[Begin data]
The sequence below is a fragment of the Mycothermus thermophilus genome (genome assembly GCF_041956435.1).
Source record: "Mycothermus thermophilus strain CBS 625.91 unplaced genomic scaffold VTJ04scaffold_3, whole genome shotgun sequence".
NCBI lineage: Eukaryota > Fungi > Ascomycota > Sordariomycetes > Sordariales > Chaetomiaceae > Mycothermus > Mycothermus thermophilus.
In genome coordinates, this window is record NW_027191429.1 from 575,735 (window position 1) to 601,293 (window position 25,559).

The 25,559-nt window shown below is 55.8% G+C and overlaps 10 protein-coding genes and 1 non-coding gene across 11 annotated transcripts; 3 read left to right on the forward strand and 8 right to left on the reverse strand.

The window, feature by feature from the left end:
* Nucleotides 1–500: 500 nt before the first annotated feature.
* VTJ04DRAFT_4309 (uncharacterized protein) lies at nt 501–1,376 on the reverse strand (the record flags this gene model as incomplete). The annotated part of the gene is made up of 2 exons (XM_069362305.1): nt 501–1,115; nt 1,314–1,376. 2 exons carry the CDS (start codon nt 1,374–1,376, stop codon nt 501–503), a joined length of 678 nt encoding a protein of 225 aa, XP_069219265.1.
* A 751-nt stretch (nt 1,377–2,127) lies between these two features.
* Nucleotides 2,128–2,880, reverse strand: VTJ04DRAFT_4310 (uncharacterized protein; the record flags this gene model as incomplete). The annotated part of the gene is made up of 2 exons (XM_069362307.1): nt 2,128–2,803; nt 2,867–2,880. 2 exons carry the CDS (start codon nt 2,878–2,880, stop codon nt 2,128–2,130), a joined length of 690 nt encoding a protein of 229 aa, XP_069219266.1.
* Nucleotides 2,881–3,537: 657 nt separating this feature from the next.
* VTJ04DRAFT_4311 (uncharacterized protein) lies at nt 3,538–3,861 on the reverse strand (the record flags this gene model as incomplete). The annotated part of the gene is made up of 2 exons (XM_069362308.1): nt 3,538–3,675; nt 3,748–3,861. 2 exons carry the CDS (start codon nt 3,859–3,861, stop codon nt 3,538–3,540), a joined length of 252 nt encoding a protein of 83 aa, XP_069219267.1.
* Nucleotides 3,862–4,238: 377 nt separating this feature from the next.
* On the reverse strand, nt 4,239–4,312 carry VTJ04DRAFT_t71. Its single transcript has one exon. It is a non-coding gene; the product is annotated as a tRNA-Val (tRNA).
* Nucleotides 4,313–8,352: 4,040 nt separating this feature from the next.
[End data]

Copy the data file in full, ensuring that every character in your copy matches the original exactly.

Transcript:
The sequence below is a fragment of the Mycothermus thermophilus genome (genome assembly GCF_041956435.1).
Source record: "Mycothermus thermophilus strain CBS 625.91 unplaced genomic scaffold VTJ04scaffold_3, whole genome shotgun sequence".
NCBI lineage: Eukaryota > Fungi > Ascomycota > Sordariomycetes > Sordariales > Chaetomiaceae > Mycothermus > Mycothermus thermophilus.
In genome coordinates, this window is record NW_027191429.1 from 575,735 (window position 1) to 601,293 (window position 25,559).

The 25,559-nt window shown below is 55.8% G+C and overlaps 10 protein-coding genes and 1 non-coding gene across 11 annotated transcripts; 3 read left to right on the forward strand and 8 right to left on the reverse strand.

The window, feature by feature from the left end:
* Nucleotides 1–500: 500 nt before the first annotated feature.
* VTJ04DRAFT_4309 (uncharacterized protein) lies at nt 501–1,376 on the reverse strand (the record flags this gene model as incomplete). The annotated part of the gene is made up of 2 exons (XM_069362305.1): nt 501–1,115; nt 1,314–1,376. 2 exons carry the CDS (start codon nt 1,374–1,376, stop codon nt 501–503), a joined length of 678 nt encoding a protein of 225 aa, XP_069219265.1.
* A 751-nt stretch (nt 1,377–2,127) lies between these two features.
* Nucleotides 2,128–2,880, reverse strand: VTJ04DRAFT_4310 (uncharacterized protein; the record flags this gene model as incomplete). The annotated part of the gene is made up of 2 exons (XM_069362307.1): nt 2,128–2,803; nt 2,867–2,880. 2 exons carry the CDS (start codon nt 2,878–2,880, stop codon nt 2,128–2,130), a joined length of 690 nt encoding a protein of 229 aa, XP_069219266.1.
* Nucleotides 2,881–3,537: 657 nt separating this feature from the next.
* VTJ04DRAFT_4311 (uncharacterized protein) lies at nt 3,538–3,861 on the reverse strand (the record flags this gene model as incomplete). The annotated part of the gene is made up of 2 exons (XM_069362308.1): nt 3,538–3,675; nt 3,748–3,861. 2 exons carry the CDS (start codon nt 3,859–3,861, stop codon nt 3,538–3,540), a joined length of 252 nt encoding a protein of 83 aa, XP_069219267.1.
* Nucleotides 3,862–4,238: 377 nt separating this feature from the next.
* On the reverse strand, nt 4,239–4,312 carry VTJ04DRAFT_t71. Its single transcript has one exon. It is a non-coding gene; the product is annotated as a tRNA-Val (tRNA).
* Nucleotides 4,313–8,352: 4,040 nt separating this feature from the next.